A Cal graduate, Harder has interviewed for nearly a dozen football operation positions in the past 16 months. But she can count on one hand the women she knows of who are currently employed as recruiting coordinators at major football programs. Not hostesses, not administrative assistants, but coordinators with substantive responsibilities. "Women [aren't hired as] assistant coaches, so logistical positions are the only good jobs available to us," she says. "And most of them still go to men."
Harder says that she forgoes dresses and heels in the workplace so as to not be viewed as "a distraction." She doesn't work out in a school's weight room when football players and coaches are present. And she limits her social interactions with players and staff members so that no one can accuse her of inappropriate contact. "You do everything you can to be taken seriously," she says.
It is a challenge, Harder adds, that because of Jessica Dorrell just got a lot harder: "She has unintentionally set all women who work or want to work in college football back for who knows how long."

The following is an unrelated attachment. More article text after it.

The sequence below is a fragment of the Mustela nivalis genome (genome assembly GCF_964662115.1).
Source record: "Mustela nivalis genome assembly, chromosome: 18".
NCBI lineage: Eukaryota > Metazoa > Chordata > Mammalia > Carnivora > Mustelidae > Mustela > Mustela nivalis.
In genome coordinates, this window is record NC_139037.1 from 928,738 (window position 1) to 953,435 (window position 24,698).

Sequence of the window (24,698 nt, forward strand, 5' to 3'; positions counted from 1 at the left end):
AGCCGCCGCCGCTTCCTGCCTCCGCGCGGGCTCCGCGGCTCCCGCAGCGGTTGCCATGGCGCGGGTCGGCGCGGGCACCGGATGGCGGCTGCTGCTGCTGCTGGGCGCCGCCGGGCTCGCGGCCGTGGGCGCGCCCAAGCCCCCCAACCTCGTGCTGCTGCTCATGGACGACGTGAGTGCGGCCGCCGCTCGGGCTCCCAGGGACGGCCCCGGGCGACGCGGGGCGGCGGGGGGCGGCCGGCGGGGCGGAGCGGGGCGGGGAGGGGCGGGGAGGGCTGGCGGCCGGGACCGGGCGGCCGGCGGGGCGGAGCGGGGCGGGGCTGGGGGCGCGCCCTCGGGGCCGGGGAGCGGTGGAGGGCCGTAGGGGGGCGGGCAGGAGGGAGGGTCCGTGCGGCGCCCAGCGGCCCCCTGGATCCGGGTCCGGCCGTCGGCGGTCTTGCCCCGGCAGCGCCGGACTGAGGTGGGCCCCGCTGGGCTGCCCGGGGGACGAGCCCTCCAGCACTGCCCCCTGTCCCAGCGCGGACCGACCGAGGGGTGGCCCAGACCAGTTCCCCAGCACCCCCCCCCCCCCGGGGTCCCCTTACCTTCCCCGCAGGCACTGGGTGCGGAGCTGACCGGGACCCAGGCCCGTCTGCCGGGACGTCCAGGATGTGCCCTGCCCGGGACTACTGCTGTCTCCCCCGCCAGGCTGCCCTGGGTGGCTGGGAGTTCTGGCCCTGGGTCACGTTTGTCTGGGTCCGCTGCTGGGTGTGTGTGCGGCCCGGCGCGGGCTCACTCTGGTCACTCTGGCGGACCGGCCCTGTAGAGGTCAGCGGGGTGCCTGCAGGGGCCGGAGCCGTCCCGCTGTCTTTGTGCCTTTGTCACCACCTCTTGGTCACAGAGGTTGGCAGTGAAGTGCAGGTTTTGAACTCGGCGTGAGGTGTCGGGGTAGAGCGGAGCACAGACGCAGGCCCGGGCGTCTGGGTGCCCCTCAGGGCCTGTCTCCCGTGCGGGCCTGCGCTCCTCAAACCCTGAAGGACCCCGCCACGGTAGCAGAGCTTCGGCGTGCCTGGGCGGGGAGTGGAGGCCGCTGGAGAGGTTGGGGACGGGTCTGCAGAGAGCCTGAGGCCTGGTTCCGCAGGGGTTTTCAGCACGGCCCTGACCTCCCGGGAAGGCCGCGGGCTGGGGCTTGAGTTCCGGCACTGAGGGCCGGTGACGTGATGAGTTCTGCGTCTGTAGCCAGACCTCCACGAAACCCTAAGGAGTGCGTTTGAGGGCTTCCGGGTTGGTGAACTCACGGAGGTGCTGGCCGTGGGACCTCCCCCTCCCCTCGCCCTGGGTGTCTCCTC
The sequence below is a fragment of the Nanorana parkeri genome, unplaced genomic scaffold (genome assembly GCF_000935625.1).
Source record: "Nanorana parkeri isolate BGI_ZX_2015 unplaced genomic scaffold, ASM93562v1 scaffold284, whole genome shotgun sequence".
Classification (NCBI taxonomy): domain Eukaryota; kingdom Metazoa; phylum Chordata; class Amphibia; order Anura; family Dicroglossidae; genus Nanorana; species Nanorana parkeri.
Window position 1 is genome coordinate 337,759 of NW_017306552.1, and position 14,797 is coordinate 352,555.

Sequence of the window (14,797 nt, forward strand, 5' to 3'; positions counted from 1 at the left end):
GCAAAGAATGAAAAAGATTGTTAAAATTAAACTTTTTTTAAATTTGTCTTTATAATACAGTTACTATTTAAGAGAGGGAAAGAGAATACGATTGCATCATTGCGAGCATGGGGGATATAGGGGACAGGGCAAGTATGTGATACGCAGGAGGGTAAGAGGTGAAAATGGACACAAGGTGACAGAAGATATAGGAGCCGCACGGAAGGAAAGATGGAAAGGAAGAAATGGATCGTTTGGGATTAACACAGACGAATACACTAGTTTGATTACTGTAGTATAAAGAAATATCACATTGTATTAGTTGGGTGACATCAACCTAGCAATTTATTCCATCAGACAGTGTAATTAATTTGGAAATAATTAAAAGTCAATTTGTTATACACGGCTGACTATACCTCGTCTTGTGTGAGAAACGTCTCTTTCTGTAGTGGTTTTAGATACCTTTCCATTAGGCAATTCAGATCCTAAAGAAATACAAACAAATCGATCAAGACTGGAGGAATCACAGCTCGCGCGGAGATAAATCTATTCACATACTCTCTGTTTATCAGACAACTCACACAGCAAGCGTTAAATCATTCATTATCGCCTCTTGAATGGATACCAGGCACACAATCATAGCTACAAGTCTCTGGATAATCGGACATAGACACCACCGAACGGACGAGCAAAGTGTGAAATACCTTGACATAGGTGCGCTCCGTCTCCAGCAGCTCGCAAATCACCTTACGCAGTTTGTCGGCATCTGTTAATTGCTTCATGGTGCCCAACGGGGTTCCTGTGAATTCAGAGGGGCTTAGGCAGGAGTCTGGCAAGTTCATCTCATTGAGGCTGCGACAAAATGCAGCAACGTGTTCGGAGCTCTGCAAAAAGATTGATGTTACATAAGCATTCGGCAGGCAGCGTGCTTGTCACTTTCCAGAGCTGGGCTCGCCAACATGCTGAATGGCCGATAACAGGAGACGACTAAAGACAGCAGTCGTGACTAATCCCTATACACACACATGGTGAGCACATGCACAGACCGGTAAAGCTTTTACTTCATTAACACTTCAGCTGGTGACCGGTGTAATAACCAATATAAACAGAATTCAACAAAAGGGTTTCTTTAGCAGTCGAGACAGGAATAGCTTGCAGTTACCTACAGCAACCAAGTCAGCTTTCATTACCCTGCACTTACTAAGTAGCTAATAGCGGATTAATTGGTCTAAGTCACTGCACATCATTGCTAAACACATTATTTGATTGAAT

At a coaches' convention in January, Harder met an assistant from an SEC school. She kept in touch, networking, and got him to schedule a dinner meeting. Before the dinner occurred, Petrino's affair became public.
"[The coach], who is married, called and said he no longer felt comfortable meeting. He didn't want the dinner to be misconstrued," says Harder. "Dinners, drinks, talks at conventions—these are how connections are made. How will I get my foot in the door at another program now?"
She may not. It is not unthinkable that Bobby Petrino will get another chance in football before Harder or another woman sees an opportunity like the one Dorrell wasted. It is a disheartening thought, particularly two months away from the 40th anniversary of the passage of Title IX. At a time when we should be celebrating progress, another thick pane has been added to football's glass ceiling.